I spent last December 22nd in the emergency room, which isn’t necessarily an unusual place for an extremely pregnant woman to be. Unfortunately, I wasn’t there to deliver a bundle of joy but rather to find the source of the unrelenting headache that had kept Chris in bed for almost two days.
Within an hour of arriving at the ER, my world started to crumble when the attending physician suggested I call some family to sit with me because something had shown up on the CT scan. After an additional tense hour of waiting and the revelation that there were two large “masses” on Chris’s brain, the slow crumble became an avalanche and my world furiously collapsed around me. “I’ll never enjoy Christmas again,” I thought to myself.
Chris spent the rest of the week in the hospital while the doctors ran tests and determined the best plan of action. It was especially difficult for him to be there on Christmas Day. Chris loved Christmas. I mean he really loved it (don’t even get me started on how many days—yes, days—it took him to decorate our tree). We ate the traditional Diez family holiday meal of Kassler rib and sauerkraut in his hospital room. Chris’s sister, trying desperately to bring some joy to the day, brought the meal to us in a picnic basket along with cloth napkins and real plates and silverware. Ian, in his dapper holiday outfit, visited daddy and marveled at all the machinery in the room. And all day long, I thought, “I’ll never enjoy Christmas again.”
My last holiday season was a tumultuous ride of major life events: terminal diagnosis, birth of a baby and death of a spouse within a three-week span. “I’ll never enjoy Christmas again, “ I thought for months.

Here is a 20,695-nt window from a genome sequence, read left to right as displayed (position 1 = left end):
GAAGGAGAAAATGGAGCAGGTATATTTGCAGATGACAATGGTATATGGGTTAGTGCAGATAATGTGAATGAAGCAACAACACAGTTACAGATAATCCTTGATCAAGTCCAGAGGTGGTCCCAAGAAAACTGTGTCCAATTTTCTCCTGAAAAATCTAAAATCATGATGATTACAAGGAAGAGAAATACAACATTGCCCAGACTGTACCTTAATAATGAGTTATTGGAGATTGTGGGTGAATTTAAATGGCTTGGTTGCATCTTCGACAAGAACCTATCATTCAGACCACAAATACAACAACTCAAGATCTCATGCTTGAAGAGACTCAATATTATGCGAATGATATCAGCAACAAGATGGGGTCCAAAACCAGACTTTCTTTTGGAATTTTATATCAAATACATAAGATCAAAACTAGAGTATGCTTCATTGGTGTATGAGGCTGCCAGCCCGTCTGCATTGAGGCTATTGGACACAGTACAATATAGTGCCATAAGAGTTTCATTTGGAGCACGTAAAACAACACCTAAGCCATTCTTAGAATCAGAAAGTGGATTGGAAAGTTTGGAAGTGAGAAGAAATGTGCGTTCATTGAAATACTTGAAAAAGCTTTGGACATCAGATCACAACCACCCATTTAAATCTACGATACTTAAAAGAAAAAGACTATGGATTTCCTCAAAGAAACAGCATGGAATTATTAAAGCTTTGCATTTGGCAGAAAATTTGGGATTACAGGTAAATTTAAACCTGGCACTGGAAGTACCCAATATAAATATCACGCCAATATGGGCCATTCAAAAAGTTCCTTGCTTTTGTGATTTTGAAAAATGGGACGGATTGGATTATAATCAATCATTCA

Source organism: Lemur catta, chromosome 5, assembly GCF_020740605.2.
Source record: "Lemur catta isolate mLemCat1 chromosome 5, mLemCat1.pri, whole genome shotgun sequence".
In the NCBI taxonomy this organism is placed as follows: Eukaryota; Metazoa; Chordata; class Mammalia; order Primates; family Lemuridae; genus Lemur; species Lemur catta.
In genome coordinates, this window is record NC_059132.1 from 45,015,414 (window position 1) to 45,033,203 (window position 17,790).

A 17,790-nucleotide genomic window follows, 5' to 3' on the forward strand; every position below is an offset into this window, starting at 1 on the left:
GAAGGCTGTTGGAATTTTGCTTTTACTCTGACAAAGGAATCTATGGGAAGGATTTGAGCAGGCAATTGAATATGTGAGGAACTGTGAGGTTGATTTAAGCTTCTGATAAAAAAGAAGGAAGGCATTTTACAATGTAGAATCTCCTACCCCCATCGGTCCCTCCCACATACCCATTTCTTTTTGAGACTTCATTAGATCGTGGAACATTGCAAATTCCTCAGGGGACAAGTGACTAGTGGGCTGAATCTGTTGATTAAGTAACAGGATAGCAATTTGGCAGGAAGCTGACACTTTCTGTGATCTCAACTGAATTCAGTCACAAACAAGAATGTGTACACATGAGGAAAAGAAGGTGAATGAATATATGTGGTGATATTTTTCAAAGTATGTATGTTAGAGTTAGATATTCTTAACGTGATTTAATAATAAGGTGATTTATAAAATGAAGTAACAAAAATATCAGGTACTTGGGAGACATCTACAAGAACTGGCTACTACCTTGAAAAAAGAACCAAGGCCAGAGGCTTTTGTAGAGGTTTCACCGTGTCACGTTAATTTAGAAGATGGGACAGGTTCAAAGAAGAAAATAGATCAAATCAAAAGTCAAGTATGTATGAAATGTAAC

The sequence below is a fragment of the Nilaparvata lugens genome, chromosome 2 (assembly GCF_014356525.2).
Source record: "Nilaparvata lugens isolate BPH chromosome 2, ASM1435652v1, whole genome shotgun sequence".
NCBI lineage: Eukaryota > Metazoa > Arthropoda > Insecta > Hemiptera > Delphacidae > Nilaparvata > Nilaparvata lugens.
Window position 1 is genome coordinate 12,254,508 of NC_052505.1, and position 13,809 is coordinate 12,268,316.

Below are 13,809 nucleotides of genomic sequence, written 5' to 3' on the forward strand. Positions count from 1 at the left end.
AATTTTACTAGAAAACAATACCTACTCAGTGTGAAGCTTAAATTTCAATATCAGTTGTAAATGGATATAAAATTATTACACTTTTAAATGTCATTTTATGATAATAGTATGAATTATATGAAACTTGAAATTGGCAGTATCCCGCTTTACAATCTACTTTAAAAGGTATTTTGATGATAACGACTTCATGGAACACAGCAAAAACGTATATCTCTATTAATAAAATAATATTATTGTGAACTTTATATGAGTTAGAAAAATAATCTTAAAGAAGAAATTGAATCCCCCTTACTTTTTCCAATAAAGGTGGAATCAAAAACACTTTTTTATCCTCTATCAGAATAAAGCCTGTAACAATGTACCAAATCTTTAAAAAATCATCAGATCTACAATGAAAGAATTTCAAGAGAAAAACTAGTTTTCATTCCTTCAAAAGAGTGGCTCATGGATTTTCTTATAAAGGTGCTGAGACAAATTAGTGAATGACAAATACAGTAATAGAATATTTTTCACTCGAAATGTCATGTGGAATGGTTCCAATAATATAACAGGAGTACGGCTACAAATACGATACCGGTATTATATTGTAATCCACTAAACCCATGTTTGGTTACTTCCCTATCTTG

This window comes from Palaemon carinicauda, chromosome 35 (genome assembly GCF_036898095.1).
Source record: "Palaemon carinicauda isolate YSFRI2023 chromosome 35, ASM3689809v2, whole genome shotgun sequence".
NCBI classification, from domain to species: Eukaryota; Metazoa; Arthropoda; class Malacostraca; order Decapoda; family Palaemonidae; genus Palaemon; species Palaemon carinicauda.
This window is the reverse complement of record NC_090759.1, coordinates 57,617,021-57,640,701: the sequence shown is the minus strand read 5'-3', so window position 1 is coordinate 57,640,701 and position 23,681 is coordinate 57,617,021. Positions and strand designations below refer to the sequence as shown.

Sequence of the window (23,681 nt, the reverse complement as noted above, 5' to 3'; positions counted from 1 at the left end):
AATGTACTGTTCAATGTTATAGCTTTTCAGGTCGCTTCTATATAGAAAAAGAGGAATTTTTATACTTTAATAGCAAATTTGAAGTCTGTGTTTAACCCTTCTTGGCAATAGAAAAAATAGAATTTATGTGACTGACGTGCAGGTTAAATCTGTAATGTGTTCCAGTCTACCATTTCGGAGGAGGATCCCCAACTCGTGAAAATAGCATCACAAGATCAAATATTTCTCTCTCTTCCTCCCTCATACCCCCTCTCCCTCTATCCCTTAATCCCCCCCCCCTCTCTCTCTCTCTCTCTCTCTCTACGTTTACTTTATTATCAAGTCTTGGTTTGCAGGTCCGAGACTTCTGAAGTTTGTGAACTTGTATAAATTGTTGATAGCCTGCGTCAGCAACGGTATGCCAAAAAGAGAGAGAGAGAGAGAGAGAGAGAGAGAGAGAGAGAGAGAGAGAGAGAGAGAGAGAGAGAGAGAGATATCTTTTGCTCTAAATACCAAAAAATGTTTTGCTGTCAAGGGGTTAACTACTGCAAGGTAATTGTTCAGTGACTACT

But inexplicably, a little bit of the Christmas spirit has penetrated my guarded and grieving heart in the last few weeks. Maybe it is the continuous loop of Christmas carols running through my head or the abundance of holiday lights and decorations in my neighborhood. Perhaps it is the pure joy and excitement that Ian exudes when talking about Santa. Or possibly, it is the deep desire to feel “normal.” Whatever it is, I’m grateful that my grief has moved over and made a little room for happiness this season. “Maybe I might enjoy Christmas again…someday,” I have found myself warily thinking recently.
I know I am hardly the first widow to feel great sadness during the holidays. So, my earnest wish is that Santa may bring you all some bit of joy during this season. It is what our loved ones would have wanted.
I wish you a Wary Merry Christmas.
**Our regular Sunday author, Kim, will be away for the next three weeks. Today we welcome back visiting author Wendy Diez. Thank you Wendy!**